EVEN with a slight decline forecast for trailer production in 2015, the market remains “very strong,” according to Don Ake, VP of commercial vehicles for FTR Associates.
Ake bases his outlook on net orders of 284,000 over the last 12 months in the United States; production that’s up 13% per day since April; an expected build of 264,000 this year, the highest since 280,000 in 2006; backlogs at 112,000 units in July, up 47% year-over-year; and market growth that’s a result of fleet expansion and pent-up demand.
And his forecast of 248,000 for 2015 could actually be bumped up while the 2014 totals are adjusted down.
“They should be building more but are having trouble adding capacity,” Ake said. “On the dry van side, most of the OEMs are out of capacity and the orders coming in are rolling over into 2015. One of the major OEMs is booking into February and March. People want those trailers before then.
“The tank market has a lot of orders but is having trouble finding workers to build tanks. They are having more problems in the tank segment because producing tanks takes greater degrees of specialty labor, better quality of workers, and more training. So they’re having the worst problem of any segment in increasing production and hiring workers.
“So now you have demand that should have been in your peak year of 2014 rolling over into 2015. So now, in re-evaluating the forecast I have, it’s not inconceivable to think that 10,000 trailers might roll into 2015. That’s something we will be looking at in making the forecast next month for 2015. That was something I was not taking into account with this forecast.
“And notice something strange: If you roll 10,000 units into 2015, you’re at 258,000 instead of 248,000. And this year is expected at 264,000 and would go down to 254,000. You are in range of a six-year peak. So 2015 is going to be an interesting year.”
Ake said the same thing could happen on the truck side, with OEMs running out of production.
“We’re looking at 295,000 this year and 293,000 next year, and my opinion is that you’re going to get that rollover,” he said. “That may mean the first quarter is stronger than it should be and we could see higher than 295,000 in the truck market next year. We are in a unique situation—a good unique situation for once.”
He said there is upside potential if the Class 8 market remains hot.
“Class 8 remaining hot would mean they still need to add capacity,” he said. “In the fleet and shipper panel earlier today, you heard people say they want to add capacity. There are issues preventing people from adding capacity. But if they’re able to add capacity and able to find drivers to drive those trucks, then they’re going to continue to order trailers. So we want to keep a close eye and track on Class 8 orders.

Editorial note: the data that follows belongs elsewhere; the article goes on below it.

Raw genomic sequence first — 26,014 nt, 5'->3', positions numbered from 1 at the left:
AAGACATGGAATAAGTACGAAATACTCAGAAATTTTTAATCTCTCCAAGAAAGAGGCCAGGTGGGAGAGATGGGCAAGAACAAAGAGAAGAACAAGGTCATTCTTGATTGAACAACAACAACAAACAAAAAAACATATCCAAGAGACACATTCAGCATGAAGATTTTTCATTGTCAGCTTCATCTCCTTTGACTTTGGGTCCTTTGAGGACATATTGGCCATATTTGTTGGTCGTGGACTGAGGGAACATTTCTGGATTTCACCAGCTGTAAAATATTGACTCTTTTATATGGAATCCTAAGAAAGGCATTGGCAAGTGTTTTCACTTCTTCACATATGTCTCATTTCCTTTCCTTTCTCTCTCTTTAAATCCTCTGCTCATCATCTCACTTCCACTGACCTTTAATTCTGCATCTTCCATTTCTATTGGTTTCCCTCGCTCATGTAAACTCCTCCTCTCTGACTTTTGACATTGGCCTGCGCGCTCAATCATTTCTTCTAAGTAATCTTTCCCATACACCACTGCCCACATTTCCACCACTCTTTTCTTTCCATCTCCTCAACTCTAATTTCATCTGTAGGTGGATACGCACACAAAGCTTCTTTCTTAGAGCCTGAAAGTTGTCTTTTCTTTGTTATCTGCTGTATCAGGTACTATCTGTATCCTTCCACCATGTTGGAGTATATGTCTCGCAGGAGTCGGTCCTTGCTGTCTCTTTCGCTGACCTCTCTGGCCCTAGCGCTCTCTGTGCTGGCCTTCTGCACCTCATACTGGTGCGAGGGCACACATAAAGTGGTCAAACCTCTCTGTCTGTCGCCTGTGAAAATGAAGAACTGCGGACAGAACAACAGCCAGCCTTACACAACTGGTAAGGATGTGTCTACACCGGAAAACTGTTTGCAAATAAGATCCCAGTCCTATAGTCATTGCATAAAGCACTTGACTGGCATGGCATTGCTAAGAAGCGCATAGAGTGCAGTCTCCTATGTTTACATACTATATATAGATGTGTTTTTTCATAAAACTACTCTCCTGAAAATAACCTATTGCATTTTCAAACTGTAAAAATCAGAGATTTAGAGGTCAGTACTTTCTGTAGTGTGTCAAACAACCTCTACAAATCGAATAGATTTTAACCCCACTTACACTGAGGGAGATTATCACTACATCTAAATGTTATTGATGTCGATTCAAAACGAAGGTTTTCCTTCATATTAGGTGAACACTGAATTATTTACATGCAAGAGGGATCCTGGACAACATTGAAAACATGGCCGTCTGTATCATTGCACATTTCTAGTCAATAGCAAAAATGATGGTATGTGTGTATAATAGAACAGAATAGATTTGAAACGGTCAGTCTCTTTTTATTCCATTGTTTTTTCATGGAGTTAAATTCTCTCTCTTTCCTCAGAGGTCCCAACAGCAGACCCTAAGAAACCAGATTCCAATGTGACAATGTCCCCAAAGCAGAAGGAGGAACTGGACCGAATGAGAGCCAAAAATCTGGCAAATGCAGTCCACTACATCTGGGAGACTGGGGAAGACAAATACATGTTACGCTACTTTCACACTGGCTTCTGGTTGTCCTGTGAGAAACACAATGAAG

“The trailer orders are important also, but with Class 8 orders, we have an advantage because with the data collected we’re able to know when Class 8 orders are scheduled to be built. With trailer orders, I am not able to do that. So I have to call sources and say, ‘When are these getting booked?’ When I did that recently, the answer was that certain OEMs could be booking out. However, that always presents issue in both truck and trailer orders when you get the orders too far out. Right now, a fleet is ordering a trailer, and let’s say it’s for delivery in late February. Are we certain what the economic conditions will be in late February? No, we have an idea. And that fleet has confidence to order.
“But in the past, we’ve seen market fluctuations. That order’s been on the books for seven months and the OEM calls a fleet the month before and says, ‘Hey, are you ready to take delivery next month?’ And the fleet goes, ‘No, I’m ready to take delivery in October.’ Typically, it’s not one fleet that does that. It’s market conditions. All of a sudden we have a forecast built on backlog, and if that backlog changes and disappears, our forecast fails. We have a reason for that, but we don’t like that forecast.”